Original Research

Some perspectives on globalisation

S. M. Brink
South African Journal of Economic and Management Sciences | Vol 4, No 3 | a2657 | DOI: https://doi.org/10.4102/sajems.v4i3.2657 | © 2018 S. M. Brink | This work is licensed under CC Attribution 4.0
Submitted: 09 July 2018 | Published: 30 September 2001

About the author(s)

S. M. Brink, Department of Economics, University of Pretoria, South Africa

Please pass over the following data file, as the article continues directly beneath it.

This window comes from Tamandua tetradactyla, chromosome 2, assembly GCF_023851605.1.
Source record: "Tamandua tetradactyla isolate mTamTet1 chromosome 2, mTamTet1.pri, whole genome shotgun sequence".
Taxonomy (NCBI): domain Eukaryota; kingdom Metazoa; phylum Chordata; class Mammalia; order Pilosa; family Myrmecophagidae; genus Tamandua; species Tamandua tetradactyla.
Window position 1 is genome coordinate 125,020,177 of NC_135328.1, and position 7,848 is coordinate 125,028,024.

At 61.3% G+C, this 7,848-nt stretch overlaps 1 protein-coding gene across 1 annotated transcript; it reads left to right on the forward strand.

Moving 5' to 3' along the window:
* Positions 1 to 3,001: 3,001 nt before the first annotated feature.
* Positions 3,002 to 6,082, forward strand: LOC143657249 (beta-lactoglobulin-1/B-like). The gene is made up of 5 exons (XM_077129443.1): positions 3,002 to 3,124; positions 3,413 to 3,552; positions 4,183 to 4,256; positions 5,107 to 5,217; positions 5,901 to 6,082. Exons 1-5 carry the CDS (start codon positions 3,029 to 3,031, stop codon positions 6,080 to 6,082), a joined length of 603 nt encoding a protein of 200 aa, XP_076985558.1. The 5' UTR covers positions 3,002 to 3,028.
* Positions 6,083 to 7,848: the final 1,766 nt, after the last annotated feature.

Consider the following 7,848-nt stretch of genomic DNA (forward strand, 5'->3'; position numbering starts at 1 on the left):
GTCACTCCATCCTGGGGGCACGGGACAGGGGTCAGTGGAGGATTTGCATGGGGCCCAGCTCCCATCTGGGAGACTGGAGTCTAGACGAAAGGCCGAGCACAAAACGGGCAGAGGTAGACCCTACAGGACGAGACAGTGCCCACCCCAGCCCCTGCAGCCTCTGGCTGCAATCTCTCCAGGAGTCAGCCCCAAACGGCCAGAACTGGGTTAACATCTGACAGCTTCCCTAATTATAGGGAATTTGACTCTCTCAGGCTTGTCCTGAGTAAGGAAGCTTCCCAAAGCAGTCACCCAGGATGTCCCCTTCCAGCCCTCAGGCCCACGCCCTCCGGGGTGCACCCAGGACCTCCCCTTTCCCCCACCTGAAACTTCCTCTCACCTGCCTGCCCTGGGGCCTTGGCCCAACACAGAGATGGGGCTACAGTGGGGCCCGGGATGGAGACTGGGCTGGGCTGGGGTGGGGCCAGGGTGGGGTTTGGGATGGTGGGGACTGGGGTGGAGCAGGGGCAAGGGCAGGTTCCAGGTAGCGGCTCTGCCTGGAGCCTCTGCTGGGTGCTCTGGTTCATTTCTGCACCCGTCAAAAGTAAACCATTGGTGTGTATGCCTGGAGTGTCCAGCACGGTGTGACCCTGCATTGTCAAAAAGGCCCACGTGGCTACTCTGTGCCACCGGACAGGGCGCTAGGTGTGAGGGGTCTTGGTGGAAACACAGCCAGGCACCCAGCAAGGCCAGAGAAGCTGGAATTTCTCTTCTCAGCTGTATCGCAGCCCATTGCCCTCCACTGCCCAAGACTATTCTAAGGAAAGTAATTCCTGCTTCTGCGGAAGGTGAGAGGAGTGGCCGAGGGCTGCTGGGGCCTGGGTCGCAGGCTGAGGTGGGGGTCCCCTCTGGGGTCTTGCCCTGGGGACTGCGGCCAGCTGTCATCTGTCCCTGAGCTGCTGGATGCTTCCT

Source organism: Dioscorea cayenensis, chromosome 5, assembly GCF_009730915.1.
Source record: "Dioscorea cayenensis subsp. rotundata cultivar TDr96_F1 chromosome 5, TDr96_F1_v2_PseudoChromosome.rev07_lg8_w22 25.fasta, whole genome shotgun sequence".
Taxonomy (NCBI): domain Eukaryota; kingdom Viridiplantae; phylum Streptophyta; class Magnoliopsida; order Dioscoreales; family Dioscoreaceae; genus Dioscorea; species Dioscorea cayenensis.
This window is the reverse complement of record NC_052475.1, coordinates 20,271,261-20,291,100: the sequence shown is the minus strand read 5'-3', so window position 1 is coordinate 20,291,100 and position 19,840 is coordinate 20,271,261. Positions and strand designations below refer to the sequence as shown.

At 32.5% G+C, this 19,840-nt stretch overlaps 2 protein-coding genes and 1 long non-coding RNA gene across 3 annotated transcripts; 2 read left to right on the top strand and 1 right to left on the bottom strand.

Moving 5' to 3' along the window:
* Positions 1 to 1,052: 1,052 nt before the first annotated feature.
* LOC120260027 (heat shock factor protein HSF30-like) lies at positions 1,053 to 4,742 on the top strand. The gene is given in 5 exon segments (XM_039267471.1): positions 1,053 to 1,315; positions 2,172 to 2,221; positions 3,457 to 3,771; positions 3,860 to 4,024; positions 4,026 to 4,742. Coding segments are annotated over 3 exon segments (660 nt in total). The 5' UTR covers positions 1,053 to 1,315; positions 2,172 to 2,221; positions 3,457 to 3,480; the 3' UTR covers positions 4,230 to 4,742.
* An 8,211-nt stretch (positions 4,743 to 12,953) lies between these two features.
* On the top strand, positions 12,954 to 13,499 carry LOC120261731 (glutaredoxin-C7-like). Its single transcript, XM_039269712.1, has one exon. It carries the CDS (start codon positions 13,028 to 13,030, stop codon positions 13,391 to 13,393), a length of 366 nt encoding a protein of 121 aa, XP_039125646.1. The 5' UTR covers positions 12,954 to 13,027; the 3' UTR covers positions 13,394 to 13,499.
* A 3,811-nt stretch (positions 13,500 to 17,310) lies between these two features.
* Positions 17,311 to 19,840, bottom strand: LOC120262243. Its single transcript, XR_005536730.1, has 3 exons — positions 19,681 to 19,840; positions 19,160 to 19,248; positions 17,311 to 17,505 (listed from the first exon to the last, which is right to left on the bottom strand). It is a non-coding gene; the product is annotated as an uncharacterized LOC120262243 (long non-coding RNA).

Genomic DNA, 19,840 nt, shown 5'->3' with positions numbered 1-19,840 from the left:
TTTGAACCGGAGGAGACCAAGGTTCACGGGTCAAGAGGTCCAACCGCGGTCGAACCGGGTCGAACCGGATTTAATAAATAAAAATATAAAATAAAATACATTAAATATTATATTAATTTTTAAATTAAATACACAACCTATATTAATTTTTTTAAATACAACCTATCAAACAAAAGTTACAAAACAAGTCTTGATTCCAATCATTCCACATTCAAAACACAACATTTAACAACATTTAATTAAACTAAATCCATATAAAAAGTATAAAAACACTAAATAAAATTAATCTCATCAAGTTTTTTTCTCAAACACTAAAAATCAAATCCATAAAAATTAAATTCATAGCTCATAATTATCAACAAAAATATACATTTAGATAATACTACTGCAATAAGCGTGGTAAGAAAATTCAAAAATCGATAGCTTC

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Much has been written about globalisation. Something truly insightful rarely comes to light. This article is no such attempt, it merely attempts to reconcile disparate views and tie some loose strands on the subject of increasing international integration. More specifically, the features and implications of current trade and investment patterns are awarded attention. The prominence of technological innovation is emphasised, as is the role of FDI in the diffusion of technical progress. Globalisation has implications both for developing and developed economies; for instance, its effect on growth, the consequences for macroeconomic stability and the effect on income inequality - particularly for low-skilled workers. Trade invites arbitrage in social values; social tension and populist demands for protectionism arise from this. Also, globalisation heightens economic risk and while the pressure on governments to mitigate this rises, their ability to respond effectively is dwindling, eroding the social consensus required to maintain open markets.


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